Also interested in this. My NUC6i5SYK runs damn hot playing Heroes of the Storm, which should be relatively close to LoL in demand. I have installed the latest graphics / video drivers, and tweaked the performance settings in the graphics management app. Have not adjusted BIOS settings.
Hi bobjj and mgilbert,
It is better to run Intel® NUC Kits with default BIOS settings. Games demands a lot of resources from the system, specially Video. Make sure you are using the latest BIOS version 0033 and Windows® 10 updates.
For better performance, I recommend you to use 8GB of RAM or more.
If you want to setup your own configuration, there are a few things that you need to understand...
- Most processors publish a Control Temperature (called Tcontrol) that specifies the temperature limit that the fan speed control system is supposed to keep the temperature at or below. Provided the temperature is kept at of below this limit, no degradation due to temperature will occur. If you allow the temperature to rise above this limit, thermal degradation could occur over time. If the temperature rises too far above this limit (i.e. to the next limit, the Maximum Junction Temperature (called Tjmax)), the processor's Thermal Control Circuit (TCC) will power off the processor to protect it (this is called a ThermTrip). While it varies from one individual processor to another, Tjmax is somewhere in the vicinity of 100°C and Tcontrol is somewhere in the vicinity of 80°C. By definition, the fan should be at full speed (100% duty cycle) at and above the Tcontrol limit.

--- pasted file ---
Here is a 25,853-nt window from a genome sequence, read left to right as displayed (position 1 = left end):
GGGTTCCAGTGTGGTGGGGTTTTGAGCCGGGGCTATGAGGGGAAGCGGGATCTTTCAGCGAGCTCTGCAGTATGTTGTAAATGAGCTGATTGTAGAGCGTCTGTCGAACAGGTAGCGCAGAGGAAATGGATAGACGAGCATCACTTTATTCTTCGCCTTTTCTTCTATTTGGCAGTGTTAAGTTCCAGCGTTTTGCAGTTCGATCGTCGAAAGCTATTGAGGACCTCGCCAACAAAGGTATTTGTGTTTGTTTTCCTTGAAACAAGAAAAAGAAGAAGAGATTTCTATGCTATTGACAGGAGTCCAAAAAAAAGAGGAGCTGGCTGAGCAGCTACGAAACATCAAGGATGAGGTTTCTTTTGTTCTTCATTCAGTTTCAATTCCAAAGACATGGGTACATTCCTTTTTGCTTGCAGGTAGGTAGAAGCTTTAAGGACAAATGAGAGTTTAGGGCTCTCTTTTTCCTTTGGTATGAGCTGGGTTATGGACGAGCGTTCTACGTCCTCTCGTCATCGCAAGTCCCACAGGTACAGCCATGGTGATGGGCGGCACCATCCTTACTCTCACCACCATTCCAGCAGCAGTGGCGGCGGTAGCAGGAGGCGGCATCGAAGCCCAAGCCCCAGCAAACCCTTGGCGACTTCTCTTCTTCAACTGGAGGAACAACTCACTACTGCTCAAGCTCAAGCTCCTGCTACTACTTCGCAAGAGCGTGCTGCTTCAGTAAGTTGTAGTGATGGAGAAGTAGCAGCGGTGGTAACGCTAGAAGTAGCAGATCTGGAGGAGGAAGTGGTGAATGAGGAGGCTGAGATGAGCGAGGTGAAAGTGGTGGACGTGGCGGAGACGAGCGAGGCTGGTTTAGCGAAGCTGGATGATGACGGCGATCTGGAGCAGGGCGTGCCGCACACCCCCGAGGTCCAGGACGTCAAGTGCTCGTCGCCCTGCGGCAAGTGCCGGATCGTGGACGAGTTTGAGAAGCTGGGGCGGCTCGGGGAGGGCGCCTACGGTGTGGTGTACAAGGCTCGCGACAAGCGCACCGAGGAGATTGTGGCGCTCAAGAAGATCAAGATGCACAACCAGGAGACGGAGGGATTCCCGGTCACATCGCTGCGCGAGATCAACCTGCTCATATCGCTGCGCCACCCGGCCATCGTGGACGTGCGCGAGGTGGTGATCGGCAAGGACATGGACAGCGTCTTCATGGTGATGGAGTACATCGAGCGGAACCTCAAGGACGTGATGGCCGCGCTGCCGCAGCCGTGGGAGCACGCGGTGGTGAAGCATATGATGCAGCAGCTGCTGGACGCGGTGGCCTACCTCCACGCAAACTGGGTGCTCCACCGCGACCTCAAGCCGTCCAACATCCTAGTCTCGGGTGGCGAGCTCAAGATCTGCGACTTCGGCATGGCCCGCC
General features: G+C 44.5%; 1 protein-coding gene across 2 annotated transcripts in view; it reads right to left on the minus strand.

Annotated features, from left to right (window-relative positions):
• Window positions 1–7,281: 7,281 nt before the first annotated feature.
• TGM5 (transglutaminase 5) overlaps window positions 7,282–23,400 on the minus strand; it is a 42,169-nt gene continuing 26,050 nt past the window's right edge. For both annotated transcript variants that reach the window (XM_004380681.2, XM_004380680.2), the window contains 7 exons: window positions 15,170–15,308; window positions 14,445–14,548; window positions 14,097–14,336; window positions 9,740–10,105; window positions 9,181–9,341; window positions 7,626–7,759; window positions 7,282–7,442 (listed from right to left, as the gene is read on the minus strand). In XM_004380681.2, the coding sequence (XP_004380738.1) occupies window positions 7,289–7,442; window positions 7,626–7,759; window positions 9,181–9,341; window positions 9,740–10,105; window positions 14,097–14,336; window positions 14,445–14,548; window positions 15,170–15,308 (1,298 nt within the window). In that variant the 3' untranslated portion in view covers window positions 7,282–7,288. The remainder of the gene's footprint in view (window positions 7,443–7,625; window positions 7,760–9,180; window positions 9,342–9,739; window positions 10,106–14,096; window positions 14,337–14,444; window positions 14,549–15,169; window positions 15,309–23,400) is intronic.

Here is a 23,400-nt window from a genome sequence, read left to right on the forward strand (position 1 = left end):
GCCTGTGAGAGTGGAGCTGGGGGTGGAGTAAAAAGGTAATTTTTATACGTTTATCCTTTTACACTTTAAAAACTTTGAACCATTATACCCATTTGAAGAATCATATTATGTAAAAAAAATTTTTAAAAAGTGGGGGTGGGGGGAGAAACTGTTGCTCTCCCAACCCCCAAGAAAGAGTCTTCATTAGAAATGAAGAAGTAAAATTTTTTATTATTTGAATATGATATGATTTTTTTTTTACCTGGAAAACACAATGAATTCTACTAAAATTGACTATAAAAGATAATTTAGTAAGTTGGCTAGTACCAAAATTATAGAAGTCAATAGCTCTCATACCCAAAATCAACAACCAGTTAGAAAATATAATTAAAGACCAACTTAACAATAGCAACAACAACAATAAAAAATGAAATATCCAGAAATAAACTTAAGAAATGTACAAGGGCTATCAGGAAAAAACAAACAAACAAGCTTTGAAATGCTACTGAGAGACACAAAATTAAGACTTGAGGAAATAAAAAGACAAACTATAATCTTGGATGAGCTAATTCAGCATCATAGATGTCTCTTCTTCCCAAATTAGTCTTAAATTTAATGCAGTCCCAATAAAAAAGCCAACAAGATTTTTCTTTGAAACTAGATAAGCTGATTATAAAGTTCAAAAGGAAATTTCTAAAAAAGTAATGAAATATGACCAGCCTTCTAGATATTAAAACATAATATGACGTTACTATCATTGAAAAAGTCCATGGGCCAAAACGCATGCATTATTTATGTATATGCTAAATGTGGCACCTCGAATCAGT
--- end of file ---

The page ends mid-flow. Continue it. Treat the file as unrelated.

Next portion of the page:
- Your fan speed control algorithm consists of three parameters, a minimum temperature (Min-Temp), a minimum duty cycle (Min-Duty) and a per-degree increment in duty cycle (Rise) to occur above this minimum temperature. The (implied) maximum temperature should be your processor's Tcontrol temperature (use 80°C if you don't know it exactly) and the maximum duty cycle is (obviously) 100%. To calculate the per-degree rise necessary, use this algorithm:
Rise = (100 - Min-Duty) / (Tcontrol - Min-Temp)
- By default, the BIOS automatically ascertains your processor's Tcontrol temperature and adjusts the Rise setting accordingly. It then gives you three automatic modes, Cool, Balanced and Quiet, that you can choose from (alternatively, you can choose Manual if you want to set the parameters your self). The difference between these three automatic modes is the Min-Temp value used:
- The Cool setting uses a lower Min-Temp value, so that, as temperatures rise above it, the Rise (per degree) is smaller. The advantage of this approach is that, the smaller the Rise, the less noticeable changes in fan speed are. Bigger changes in fan speed are more noticeable and could become a source of irritation (this is the field of psycho-acoustics, which studies how changes in acoustics (noise level) affect people). The disadvantage of this approach is that fan speed begins increasing at a lower temperature.
- The Quiet setting uses a higher Min-Temp value. The advantage of this approach is that increases in fan speed don't happen until a much higher temperature. The disadvantage of this approach is that, when temperatures rise and fan speed increases do occur, these increases are larger and more noticeable.
- The Balanced setting uses an in-between Min-Temp value, playing off the advantages and disadvantages of the other two schemes against each other.
- The fan on the processor is a 4-wire Pulse-Width Modulated (PWM) fan. That is, duty cycle values are transmitted to the fan via a PWM signal and the fan speed is accurately controlled from there. This fan should be used with a minimum duty cycle of 25% or higher. Lower settings could cause fan to operate unreliably (struggle) and could affect its overall lifetime.
Hope this helps,